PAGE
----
A new survey has revealed the overwhelming lack of knowledge about the causes and symptoms of hiatus hernia and chronic acid reflux in the UK. These results come despite the fact that 1 in 3 people aged over 50 have hiatus hernia and 13 million people suffer from chronic acid reflux.
Hiatus hernia means that the top part of the stomach slides up into the chest cavity. Common symptoms include heartburn, chest pain and the feeling a lump in the throat. The symptoms that can increase the risk of a number of serious conditions, including swallowing problems that can cause food to get stuck in the throat, increases the risk of cell change and cancer, poorer dental and oral health. The mis-swallowing can also increase the risk of pneumonia.
When asked about the complications of leaving hiatus hernia untreated, over half (56%) of respondents could not identify a single complication from untreated hiatus hernia. Only 12% of respondents were aware that oesophagus cancer was one of the risks associated, despite it being the 7th most deadly cancer in the UK, leading to the death of 22 people in the UK every single day. Despite the serious health consequences of leaving it untreated, only 16.6% of men know what hiatus hernia was.
While more people were aware of chronic acid reflux, very few people who were polled knew how to manage the condition despite it having a huge negative impact on their physical and mental health. 1 in 4 said it had forced them to change their daily routine, 1 in 5 people said that they had experienced depression or anxiety due to the condition. Only 11% of people know that acid reflux could be treated through muscular training.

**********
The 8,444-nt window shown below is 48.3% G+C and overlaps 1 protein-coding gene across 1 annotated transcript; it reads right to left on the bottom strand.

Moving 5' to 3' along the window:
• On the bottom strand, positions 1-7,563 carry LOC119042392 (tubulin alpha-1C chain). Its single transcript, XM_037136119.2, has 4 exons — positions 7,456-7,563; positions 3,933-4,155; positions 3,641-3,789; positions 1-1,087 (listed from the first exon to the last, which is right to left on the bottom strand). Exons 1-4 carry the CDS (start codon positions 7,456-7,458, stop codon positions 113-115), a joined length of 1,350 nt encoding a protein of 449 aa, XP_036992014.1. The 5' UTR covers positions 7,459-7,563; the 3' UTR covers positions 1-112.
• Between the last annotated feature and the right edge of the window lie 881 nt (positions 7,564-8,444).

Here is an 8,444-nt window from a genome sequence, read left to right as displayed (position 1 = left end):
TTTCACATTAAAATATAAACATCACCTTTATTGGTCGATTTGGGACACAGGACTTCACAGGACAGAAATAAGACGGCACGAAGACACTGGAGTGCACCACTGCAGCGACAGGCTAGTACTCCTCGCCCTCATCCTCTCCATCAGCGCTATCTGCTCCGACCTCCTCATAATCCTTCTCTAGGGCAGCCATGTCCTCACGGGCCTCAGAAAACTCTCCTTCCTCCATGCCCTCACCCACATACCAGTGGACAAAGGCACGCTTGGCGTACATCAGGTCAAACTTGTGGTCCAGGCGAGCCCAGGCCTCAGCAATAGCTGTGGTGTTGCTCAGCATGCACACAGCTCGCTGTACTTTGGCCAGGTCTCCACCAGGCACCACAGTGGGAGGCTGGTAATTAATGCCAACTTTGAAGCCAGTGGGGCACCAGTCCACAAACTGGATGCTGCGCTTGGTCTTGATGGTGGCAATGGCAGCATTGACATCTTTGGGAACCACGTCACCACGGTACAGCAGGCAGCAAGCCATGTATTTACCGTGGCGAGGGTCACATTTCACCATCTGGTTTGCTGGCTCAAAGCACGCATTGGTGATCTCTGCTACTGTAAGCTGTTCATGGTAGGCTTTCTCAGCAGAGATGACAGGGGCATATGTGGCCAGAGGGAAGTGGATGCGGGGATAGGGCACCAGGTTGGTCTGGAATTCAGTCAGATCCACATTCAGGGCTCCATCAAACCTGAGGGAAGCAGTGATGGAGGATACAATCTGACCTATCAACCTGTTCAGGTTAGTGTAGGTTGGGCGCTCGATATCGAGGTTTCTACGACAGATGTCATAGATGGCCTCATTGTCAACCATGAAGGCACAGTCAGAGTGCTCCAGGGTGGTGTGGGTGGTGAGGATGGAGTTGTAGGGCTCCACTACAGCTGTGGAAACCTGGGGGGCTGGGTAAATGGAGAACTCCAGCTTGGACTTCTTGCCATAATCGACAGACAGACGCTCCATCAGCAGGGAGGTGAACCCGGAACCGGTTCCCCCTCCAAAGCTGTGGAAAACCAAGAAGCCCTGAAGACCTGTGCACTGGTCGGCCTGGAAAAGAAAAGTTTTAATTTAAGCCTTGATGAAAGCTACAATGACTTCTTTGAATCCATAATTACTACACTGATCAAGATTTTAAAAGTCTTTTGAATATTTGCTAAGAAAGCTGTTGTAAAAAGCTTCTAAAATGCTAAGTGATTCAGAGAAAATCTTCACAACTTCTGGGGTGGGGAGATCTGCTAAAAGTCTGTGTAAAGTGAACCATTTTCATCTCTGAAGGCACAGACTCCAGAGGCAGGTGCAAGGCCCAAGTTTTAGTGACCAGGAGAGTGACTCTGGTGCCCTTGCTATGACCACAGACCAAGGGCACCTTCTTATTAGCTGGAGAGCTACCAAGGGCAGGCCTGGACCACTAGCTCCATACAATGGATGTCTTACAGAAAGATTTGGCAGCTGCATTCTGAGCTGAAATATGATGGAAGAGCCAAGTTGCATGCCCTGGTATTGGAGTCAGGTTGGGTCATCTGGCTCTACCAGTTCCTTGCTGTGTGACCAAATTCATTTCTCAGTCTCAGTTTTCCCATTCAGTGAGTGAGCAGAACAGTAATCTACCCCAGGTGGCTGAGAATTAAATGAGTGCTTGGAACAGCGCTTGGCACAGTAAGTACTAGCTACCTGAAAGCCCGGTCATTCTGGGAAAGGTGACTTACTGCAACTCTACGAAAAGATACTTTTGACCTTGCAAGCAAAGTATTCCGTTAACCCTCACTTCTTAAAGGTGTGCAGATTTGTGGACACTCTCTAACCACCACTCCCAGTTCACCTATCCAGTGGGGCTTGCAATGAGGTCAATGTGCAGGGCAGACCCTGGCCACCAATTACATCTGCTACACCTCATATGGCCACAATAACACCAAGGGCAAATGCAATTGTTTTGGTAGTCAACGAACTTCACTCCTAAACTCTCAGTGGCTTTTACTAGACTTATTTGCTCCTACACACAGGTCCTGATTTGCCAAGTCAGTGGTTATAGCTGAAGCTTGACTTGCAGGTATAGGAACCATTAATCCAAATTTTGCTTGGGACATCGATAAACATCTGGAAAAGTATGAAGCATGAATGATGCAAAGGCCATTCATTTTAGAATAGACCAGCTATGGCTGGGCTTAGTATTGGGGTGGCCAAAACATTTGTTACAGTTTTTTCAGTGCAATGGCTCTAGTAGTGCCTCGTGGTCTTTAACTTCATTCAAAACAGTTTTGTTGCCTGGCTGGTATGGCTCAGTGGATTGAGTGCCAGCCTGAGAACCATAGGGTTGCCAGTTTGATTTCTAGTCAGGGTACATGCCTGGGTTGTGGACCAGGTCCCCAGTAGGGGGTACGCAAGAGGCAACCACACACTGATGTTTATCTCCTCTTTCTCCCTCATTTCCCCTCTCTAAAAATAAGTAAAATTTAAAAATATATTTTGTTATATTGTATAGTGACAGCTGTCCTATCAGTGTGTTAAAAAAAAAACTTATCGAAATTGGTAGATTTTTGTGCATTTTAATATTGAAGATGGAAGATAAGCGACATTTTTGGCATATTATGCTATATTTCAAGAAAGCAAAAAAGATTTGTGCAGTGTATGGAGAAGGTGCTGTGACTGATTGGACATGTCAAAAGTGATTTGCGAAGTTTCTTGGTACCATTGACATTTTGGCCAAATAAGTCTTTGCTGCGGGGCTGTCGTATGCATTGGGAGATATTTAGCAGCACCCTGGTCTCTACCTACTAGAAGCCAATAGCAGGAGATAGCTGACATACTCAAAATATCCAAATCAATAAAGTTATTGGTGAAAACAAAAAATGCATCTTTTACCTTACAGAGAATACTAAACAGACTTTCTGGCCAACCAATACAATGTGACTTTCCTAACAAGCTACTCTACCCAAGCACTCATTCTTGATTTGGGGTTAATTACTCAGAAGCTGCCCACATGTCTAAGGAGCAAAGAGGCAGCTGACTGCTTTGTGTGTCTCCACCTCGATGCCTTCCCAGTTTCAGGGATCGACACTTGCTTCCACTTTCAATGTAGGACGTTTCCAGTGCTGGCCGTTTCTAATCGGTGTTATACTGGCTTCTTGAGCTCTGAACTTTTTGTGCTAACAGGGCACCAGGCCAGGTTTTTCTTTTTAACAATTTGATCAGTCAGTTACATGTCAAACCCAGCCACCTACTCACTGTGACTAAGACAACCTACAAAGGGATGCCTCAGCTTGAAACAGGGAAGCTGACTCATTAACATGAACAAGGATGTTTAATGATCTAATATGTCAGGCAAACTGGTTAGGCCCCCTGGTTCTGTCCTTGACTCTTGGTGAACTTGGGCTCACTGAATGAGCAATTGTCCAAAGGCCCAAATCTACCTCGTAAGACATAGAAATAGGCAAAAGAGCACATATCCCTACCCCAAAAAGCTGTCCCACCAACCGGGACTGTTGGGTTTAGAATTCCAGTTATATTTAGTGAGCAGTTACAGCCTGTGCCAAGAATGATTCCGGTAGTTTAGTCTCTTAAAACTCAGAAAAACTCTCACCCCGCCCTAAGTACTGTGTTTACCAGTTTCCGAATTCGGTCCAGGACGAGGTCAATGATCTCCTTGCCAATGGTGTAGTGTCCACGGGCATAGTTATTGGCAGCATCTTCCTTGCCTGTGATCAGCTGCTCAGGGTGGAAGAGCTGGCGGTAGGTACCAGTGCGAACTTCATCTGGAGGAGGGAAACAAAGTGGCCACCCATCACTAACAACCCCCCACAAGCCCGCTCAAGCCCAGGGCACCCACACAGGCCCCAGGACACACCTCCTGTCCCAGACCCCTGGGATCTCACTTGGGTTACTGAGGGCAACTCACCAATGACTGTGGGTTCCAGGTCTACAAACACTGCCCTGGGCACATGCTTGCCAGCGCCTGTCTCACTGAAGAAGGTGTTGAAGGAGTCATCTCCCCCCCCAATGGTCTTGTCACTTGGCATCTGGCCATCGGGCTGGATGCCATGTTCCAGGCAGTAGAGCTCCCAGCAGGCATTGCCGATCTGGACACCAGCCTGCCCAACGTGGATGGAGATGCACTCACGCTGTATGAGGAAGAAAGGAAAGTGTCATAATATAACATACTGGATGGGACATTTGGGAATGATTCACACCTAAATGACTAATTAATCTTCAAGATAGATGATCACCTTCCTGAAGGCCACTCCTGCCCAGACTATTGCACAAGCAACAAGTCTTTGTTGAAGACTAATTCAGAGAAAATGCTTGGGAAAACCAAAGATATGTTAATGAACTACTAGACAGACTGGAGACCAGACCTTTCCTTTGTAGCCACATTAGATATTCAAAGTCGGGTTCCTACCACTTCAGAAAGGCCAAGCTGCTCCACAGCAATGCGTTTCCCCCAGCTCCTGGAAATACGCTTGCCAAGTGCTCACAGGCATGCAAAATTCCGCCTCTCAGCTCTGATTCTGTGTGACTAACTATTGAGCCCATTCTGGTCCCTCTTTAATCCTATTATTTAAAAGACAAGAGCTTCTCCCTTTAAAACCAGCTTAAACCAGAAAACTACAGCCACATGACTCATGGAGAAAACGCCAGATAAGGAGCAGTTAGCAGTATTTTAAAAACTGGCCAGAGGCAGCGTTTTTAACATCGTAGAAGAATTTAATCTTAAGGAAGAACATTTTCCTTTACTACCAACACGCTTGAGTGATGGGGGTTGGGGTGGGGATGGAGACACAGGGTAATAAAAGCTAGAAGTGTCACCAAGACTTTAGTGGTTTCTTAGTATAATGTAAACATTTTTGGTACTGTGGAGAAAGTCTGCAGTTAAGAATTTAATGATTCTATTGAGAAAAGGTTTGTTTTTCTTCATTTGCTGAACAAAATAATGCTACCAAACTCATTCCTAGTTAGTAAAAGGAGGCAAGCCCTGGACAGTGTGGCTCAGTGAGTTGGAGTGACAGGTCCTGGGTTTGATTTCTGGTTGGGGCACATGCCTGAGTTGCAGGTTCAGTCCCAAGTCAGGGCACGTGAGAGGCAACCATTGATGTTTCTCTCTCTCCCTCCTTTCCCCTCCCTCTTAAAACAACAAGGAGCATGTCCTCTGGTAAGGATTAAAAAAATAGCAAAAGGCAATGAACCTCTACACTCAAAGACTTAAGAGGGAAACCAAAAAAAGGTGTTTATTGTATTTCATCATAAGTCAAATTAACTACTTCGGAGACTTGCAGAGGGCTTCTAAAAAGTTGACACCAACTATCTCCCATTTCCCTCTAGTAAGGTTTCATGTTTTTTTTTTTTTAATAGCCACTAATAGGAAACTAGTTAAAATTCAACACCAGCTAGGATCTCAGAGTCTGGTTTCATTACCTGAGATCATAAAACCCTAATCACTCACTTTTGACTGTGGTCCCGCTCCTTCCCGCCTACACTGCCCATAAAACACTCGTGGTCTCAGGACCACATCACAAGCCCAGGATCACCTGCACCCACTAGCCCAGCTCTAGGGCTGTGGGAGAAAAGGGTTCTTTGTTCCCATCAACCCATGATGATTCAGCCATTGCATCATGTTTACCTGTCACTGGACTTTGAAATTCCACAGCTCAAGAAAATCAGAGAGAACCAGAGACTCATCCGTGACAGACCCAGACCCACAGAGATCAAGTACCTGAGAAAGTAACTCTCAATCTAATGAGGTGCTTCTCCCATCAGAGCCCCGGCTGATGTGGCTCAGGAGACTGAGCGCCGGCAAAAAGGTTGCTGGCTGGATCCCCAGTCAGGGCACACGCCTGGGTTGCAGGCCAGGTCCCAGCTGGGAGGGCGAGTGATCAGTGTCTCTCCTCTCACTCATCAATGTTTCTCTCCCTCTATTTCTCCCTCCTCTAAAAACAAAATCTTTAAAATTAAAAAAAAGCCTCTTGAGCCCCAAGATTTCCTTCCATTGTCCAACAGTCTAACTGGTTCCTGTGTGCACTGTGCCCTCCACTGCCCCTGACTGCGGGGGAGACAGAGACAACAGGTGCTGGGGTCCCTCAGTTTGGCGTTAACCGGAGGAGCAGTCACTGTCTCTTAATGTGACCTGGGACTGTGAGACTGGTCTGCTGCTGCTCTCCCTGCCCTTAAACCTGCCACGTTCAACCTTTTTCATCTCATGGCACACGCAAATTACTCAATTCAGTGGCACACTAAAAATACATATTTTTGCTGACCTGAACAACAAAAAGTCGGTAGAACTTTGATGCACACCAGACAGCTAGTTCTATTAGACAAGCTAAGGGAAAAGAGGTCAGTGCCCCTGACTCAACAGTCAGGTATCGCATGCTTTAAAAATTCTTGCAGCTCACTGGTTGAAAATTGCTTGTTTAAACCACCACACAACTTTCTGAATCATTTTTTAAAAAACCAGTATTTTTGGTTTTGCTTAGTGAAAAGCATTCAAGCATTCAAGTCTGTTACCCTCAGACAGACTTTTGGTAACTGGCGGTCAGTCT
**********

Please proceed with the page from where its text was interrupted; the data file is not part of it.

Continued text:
Commenting on the findings, Ylvali Gerling, CEO of IQoro, said: “This survey shows there is a long way to go in boosting public awareness about what hiatus hernia and chronic reflux is, and how it can be treated. I want people to know that these conditions aren’t embarrassing and can be managed without surgery or pharmacological treatments. Traditionally, reflux has been treated by a form of costly surgery called a ‘Nissen fundoplication’ or medicine known as a proton pump inhibitor (PPI) which reduces how much acid your stomach makes.
"But IQoro works by training the muscles between the mouth and stomach that are used every time you swallow. Every time you swallow food or gulp water, 148 muscles transport the food or liquid down to the stomach safely. These muscles need training just like any other in our body. IQoro trains and strengthens the whole muscle chain to help them get stronger. Completely naturally and without medication.” For further information, visit: MYoroface